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  • Author or Editor: S. Severmutlu x
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Little or no research information exists in the literature regarding recommended seeding rates of improved turf-type buffalograss (Buchloë dactyloides) cultivars, like `Bowie'. This research was conducted to determine the effect of bur seeding rate on turfgrass establishment of `Bowie' buffalograss. Two experiments were initiated on 21 July 2002 on diverse sites at the John Seaton Anderson Turfgrass Research Facility located near Mead, Nebr. Bur seeding rate effects on turfgrass quality, shoot density and cover, and seedling density were evaluated during the 2002 and 2003 growing seasons. Burs were seeded at 2.5, 5, 10, 20, and 40 g·m–2 (0.51, 1.0, 2.0, 4.1, and 8.2 lb/1000 ft2) of pure live seed (PLS). Turfgrass quality ratings increased linearly with bur seeding rate during the first growing season. However, by early in the second growing season, the response was quadratic with little or no difference in quality between 10 and 40 g·m–2. Turfgrass cover ratings responded in a similar manner to the quality ratings. Buffalograss is reported to establish slowly, taking more than one growing season to establish an acceptable level. In this study, `Bowie', a turf-type cultivar, had acceptable turfgrass quality (≥5.0) and cover (≥75%) ratings by 3 months at bur seeding rates of 5 to 40 g·m–2 of PLS, and acceptable quality and cover ratings were obtained at slightly over 1 month at rates of 20 to 40 g·m–2. These results indicate that bur seeding rates of 20 to 40 g·m–2 are advisable where rapid establishment of turf-type buffalograss is desired, and rates as low as 5 g·m–2 can be used when establishment within two growing seasons is deemed reasonable.

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Dormant buffalograss (Buchloë dactyloides) turfs, grown under field conditions, were treated with a colorant and evaluated for turfgrass color, quality, and cover. In addition, turfgrass canopy and soil temperatures were measured. Colorant treatments improved turfgrass color and quality when compared to the untreated control, and resulted in a color response that appeared similar to cool season turfgrasses growing in areas adjacent to the studies. Colorant treatments increased canopy and soil temperatures, and enhanced spring green-up. These results support the use of colorants as a means of extending the green appearance, and enhancing dormant buffalograss turf performance.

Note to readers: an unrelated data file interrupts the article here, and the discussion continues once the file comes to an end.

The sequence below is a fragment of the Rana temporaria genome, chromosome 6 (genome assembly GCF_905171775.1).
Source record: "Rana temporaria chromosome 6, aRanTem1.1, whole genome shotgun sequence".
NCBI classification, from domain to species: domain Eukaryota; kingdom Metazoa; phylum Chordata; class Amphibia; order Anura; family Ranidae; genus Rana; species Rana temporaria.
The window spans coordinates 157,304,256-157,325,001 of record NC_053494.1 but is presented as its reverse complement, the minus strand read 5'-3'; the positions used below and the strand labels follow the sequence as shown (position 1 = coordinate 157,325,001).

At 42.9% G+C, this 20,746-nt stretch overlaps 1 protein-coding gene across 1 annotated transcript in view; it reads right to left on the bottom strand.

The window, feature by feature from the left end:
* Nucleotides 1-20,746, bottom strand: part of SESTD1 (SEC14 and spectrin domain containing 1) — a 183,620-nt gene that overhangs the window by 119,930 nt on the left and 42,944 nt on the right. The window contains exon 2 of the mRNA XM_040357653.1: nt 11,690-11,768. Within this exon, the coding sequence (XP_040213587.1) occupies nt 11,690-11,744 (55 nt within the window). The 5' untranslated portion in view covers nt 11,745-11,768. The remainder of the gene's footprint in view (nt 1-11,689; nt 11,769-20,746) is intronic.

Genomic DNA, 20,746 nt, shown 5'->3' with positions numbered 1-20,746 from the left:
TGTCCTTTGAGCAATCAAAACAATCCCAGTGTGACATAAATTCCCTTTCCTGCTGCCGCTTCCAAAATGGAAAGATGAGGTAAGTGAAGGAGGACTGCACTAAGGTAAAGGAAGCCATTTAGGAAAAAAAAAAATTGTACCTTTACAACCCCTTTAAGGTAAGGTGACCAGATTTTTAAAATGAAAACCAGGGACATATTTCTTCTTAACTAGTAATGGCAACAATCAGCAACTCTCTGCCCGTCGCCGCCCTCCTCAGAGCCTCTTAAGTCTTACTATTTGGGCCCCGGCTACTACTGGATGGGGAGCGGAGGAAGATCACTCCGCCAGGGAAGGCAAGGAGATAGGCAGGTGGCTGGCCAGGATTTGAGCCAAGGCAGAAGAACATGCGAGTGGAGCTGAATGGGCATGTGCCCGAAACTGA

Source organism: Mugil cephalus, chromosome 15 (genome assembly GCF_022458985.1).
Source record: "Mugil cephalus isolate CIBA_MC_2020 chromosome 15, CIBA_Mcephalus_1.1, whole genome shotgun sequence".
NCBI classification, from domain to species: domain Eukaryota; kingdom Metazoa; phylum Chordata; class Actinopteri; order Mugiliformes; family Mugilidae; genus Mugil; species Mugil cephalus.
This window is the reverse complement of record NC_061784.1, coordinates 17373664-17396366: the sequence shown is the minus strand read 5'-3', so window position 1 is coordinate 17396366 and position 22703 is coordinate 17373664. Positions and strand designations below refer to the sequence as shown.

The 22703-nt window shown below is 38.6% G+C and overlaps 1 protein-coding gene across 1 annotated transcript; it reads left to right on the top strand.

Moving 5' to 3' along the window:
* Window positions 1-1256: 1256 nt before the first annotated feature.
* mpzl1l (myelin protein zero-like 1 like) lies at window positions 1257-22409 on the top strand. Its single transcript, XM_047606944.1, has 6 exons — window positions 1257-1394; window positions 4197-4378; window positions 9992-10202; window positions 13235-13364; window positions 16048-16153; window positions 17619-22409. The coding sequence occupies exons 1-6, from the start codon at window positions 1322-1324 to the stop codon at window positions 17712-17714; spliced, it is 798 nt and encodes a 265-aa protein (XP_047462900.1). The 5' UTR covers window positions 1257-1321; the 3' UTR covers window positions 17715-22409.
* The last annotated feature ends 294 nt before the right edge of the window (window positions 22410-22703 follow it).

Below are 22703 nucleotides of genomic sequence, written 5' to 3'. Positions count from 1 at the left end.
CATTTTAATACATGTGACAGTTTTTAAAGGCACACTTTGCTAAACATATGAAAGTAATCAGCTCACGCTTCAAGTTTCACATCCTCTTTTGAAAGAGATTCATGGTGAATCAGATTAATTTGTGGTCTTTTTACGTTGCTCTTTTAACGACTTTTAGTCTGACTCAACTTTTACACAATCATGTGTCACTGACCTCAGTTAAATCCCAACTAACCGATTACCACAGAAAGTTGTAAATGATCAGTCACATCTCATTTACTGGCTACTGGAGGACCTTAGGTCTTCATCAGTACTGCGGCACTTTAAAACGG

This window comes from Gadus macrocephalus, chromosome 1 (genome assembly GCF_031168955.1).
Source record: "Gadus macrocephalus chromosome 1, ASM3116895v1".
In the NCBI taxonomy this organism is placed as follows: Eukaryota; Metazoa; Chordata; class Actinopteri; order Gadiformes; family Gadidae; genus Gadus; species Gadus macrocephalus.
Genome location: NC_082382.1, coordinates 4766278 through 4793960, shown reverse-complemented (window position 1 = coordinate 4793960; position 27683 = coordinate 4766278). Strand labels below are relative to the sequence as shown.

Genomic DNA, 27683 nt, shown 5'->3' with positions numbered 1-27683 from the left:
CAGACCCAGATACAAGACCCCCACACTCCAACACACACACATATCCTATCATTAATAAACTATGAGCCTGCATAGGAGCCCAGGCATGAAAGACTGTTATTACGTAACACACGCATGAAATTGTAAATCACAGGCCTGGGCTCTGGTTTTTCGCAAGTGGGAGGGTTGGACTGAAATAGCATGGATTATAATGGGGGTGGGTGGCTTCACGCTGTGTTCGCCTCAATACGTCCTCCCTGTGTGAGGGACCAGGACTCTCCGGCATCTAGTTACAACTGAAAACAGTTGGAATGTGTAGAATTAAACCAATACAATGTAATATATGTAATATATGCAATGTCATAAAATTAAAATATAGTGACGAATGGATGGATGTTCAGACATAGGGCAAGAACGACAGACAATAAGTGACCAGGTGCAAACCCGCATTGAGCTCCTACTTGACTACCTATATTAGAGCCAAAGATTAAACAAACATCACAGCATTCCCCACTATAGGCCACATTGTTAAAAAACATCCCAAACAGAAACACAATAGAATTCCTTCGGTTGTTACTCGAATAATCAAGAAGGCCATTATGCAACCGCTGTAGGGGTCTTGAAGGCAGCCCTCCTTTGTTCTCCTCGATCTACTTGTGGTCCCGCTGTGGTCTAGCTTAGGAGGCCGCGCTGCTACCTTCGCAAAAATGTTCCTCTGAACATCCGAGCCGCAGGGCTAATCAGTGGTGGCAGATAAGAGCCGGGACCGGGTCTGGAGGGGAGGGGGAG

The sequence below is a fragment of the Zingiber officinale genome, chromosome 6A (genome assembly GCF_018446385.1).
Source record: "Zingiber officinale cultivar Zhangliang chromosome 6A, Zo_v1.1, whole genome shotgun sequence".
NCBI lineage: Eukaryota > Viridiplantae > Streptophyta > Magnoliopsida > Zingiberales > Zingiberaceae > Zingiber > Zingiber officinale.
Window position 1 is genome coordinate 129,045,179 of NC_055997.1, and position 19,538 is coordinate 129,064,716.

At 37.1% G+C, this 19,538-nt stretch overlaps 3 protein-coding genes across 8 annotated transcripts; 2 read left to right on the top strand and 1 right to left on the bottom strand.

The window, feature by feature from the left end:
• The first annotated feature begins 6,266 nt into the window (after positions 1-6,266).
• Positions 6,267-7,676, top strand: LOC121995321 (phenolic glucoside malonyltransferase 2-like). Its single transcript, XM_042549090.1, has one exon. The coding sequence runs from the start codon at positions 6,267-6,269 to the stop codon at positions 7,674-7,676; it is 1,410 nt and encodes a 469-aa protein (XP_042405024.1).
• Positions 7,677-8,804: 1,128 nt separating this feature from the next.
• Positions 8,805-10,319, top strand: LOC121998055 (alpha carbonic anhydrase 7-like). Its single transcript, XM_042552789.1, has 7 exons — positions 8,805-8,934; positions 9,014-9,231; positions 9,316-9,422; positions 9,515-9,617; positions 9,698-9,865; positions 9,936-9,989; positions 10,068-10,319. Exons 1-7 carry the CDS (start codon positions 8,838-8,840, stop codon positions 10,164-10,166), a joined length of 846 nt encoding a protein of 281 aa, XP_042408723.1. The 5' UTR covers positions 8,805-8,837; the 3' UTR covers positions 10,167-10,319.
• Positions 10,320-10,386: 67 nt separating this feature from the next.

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Warm-season turfgrasses are grown throughout the warm humid, sub-humid, and semiarid regions. The objective of this study was to determine the adaptation of six warm-season turfgrass species and several of their cultivars to Mediterranean growing conditions of Turkey by evaluating turfgrass establishment rate, quality, color, and percentage of turfgrass cover. Information of this nature is lacking and would be helpful to turfgrass managers and advisers working in the region. A study was conducted over a 2-year period in two locations of the Mediterranean region of Turkey. The warm-season turfgrass species studied were bermudagrass (Cynodon dactylon), buffalograss (Buchloë dactyloides), zoysiagrass (Zoysia japonica), bahiagrass (Paspalum notatum), seashore paspalum (Paspalum vaginatum), and centipedegrass (Eremochloa ophiurioides). Tall fescue (Festuca arundinacea) was included as a cool-season turfgrass species for comparison. Twenty cultivars belonging to these species were evaluated for their establishment, turfgrass color and quality, spring green-up, and fall color retention. Bermudagrass, bahiagrass, and seashore paspalum established 95% or better coverage at 1095 growing degree days [GDD (5 °C base temperature)], buffalograss and centipedegrass at 1436 GDD, and ‘Zenith’ and ‘Companion’ Zoysiagrass had 90% and 84% coverage at Antalya after accumulating 2031 GDD. ‘Sea Spray’ seashore paspalum; ‘SWI-1044’, ‘SWI-1045’, ‘Princess 77’, and ‘Riviera’ bermudagrass; ‘Cody’ buffalograss; and ‘Zenith’ zoysiagrass exhibited acceptable turfgrass quality for 7 months throughout the growing season. ‘Argentine’ and ‘Pensacola’ bahiagrass; ‘Sea Spray’ seashore paspalum; and ‘SWI-1044’ and ‘SWI-1045’ bermudagrass extended their growing season by retaining their green color 15 days or longer than the rest of the warm-season cultivars and/or species in the fall. The warm-season species stayed fully dormant throughout January and February. Zoysiagrass and buffalograss cultivars showed early spring green-up compared to the other warm-season species studied. Results from this study support the use of warm-season turfgrass species in this Mediterranean region, especially when heat stress and water limitations exist. Tall fescue did not survive summer heat stress necessitating reseeding in fall.

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